"I just took some time," says Swift, "I wrote and recorded 'Walking Without Effort' in a matter of days so I came into the studio with very loose song ideas. Then, because of my embarrassment of those lyrics and their simplicity, I pushed myself very hard on 'The Novelist.' I just hope I get better and better at making my point lyrically rather than being vague and foggy."

The narrative devices of 'The Novelist' are revisited on 'Dressed Up For The Letdown', with Swift exhibiting his ability to mix fact with fiction, as things that he has experienced and witnessed merge seamlessly with the imaginary.

"The whole point about art is that it's from yourself but it's also an observatory thing," notes Swift. "'The Novelist' is about myself, my grandfather, Jonathon Swift, Jack Kerouac and some good friends of mine that are novelists, like my friend Lance - he moved to New York and when he heard 'The Novelist' he was like, 'You wrote that record for me!'"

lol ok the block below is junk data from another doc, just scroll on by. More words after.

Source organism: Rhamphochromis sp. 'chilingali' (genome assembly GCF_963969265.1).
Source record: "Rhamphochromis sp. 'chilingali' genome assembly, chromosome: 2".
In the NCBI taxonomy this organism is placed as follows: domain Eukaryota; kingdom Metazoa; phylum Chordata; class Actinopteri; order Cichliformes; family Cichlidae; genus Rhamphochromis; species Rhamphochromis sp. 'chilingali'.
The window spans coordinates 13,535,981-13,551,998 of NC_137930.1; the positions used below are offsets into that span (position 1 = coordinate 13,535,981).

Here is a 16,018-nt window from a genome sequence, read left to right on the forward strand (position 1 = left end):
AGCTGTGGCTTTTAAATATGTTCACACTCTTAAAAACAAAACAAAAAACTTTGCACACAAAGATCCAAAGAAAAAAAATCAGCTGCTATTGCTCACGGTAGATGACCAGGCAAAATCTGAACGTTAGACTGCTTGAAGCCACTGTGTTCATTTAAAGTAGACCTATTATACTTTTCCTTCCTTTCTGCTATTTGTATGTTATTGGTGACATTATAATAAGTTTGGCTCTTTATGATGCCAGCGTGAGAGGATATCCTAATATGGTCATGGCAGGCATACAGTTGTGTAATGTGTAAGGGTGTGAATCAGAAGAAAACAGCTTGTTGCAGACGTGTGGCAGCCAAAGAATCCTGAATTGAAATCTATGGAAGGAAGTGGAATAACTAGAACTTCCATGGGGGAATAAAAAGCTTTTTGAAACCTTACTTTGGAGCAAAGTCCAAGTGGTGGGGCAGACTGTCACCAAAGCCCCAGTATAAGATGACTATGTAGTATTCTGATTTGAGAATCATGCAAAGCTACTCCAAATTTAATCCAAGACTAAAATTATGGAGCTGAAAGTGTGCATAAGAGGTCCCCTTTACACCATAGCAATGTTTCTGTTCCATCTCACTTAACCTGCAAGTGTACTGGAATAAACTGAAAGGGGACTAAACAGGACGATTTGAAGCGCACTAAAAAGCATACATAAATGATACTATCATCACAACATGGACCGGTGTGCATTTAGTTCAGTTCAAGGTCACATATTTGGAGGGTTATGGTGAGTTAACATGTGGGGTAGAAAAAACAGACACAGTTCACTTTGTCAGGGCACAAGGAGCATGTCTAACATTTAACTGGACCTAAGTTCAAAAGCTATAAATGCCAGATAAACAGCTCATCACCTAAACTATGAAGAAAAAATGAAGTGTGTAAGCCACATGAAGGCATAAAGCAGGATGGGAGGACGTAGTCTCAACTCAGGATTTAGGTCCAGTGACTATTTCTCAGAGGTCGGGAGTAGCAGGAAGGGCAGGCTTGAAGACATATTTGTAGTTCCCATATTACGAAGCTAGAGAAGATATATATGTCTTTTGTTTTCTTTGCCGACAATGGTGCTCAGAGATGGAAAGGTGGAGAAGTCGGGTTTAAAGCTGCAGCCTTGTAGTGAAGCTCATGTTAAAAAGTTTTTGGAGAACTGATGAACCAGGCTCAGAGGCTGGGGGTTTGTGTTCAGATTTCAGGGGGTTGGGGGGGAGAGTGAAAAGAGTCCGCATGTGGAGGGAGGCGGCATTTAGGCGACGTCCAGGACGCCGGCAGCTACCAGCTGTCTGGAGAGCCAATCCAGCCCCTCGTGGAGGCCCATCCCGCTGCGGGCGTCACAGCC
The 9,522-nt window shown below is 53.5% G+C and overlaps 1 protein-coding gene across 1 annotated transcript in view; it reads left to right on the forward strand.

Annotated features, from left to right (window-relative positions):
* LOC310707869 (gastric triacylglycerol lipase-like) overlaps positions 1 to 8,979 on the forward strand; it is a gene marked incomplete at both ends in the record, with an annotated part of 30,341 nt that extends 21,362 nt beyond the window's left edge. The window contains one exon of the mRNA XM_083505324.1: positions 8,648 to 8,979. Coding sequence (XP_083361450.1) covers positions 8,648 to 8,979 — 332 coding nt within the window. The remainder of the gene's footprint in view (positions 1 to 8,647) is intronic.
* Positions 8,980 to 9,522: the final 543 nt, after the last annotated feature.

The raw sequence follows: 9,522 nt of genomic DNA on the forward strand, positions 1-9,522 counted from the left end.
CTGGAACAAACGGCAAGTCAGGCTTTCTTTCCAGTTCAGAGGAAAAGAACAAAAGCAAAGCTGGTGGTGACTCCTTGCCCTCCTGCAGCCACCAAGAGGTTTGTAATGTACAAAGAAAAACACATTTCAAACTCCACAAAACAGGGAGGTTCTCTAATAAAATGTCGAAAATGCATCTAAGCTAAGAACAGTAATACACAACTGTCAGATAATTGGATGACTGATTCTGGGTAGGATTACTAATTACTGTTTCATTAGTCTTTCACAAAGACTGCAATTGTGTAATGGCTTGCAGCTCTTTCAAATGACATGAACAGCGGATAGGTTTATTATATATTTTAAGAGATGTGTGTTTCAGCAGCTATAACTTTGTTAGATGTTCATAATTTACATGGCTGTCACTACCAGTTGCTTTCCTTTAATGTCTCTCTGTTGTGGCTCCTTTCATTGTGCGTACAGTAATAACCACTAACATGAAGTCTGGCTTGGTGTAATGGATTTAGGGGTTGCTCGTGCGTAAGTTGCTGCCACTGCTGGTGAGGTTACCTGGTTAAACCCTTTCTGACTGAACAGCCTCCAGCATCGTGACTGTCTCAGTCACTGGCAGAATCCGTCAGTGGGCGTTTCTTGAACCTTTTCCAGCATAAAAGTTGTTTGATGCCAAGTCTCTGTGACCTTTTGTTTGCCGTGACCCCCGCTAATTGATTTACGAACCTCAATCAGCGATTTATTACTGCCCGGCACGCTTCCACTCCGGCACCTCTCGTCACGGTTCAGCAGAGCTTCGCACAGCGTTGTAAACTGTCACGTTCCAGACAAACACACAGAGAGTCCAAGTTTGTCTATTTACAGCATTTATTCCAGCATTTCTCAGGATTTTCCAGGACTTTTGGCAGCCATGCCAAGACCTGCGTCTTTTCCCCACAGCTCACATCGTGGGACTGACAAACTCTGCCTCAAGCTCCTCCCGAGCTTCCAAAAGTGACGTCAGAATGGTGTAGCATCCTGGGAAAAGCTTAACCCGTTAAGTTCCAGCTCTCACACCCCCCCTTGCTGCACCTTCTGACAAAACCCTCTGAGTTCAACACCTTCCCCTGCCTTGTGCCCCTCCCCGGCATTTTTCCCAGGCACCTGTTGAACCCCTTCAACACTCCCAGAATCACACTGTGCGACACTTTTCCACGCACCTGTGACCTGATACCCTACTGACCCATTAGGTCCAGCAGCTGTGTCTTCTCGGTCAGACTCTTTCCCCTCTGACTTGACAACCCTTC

The buzz created by both high regard for his previous releases and great hopes for 'Dressed Up For The Letdown' means that Swift is now poised to move labels from the respected indie Secretly Canadian to the huge major Polydor - a big change for someone who pressed and released his output off his own back for so many years. But he remains unfazed by Polydor's industry clout and feels no obligation to make his music more commercially viable - if anything perhaps Swift has greater artistic freedom due to the lifting of his previous financial constrictions: